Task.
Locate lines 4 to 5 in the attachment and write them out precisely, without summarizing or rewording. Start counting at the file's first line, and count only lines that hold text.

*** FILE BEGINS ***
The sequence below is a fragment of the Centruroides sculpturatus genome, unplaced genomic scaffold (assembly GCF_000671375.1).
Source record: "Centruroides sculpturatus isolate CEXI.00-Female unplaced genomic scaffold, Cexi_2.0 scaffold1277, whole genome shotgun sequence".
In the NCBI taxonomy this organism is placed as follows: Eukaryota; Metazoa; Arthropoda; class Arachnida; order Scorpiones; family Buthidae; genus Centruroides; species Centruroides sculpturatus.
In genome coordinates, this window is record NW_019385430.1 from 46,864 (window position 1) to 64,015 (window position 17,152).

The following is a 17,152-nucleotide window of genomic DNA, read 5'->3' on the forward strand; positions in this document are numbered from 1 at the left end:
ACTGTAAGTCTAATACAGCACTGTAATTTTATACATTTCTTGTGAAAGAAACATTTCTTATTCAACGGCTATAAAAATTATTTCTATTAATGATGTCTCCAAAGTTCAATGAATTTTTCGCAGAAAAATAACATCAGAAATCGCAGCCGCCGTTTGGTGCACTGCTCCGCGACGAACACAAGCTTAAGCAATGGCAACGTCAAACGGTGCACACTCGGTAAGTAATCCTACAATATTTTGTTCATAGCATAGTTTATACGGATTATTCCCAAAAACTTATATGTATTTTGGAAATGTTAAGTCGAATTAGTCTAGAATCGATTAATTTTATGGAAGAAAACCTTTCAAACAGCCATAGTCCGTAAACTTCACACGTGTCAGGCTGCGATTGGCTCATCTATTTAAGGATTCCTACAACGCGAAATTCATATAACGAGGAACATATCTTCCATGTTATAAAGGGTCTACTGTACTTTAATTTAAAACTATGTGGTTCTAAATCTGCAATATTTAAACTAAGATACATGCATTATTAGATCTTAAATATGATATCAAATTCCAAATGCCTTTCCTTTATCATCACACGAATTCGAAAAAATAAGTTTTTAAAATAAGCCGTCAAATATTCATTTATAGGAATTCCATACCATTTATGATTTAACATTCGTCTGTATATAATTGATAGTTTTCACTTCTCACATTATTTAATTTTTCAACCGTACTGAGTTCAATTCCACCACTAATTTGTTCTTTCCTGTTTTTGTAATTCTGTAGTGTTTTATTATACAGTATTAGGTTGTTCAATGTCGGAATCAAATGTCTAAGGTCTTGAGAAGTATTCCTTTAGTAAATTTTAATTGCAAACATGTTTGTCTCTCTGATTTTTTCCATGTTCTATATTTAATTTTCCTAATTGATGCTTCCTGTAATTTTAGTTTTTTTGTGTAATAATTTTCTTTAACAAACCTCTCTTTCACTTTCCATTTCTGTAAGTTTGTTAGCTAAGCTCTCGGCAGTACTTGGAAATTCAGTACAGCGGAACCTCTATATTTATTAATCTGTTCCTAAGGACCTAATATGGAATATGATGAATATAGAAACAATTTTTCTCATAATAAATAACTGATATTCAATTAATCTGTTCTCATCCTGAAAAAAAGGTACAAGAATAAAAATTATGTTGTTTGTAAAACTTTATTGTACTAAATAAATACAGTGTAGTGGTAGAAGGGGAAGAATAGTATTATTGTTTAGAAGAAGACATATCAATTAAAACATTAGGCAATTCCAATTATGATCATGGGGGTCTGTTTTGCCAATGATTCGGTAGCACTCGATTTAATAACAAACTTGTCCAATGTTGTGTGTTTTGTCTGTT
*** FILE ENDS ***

In genome coordinates, this window is record NW_019385430.1 from 46,864 (window position 1) to 64,015 (window position 17,152).

The following is a 17,152-nucleotide window of genomic DNA, read 5'->3' on the forward strand; positions in this document are numbered from 1 at the left end: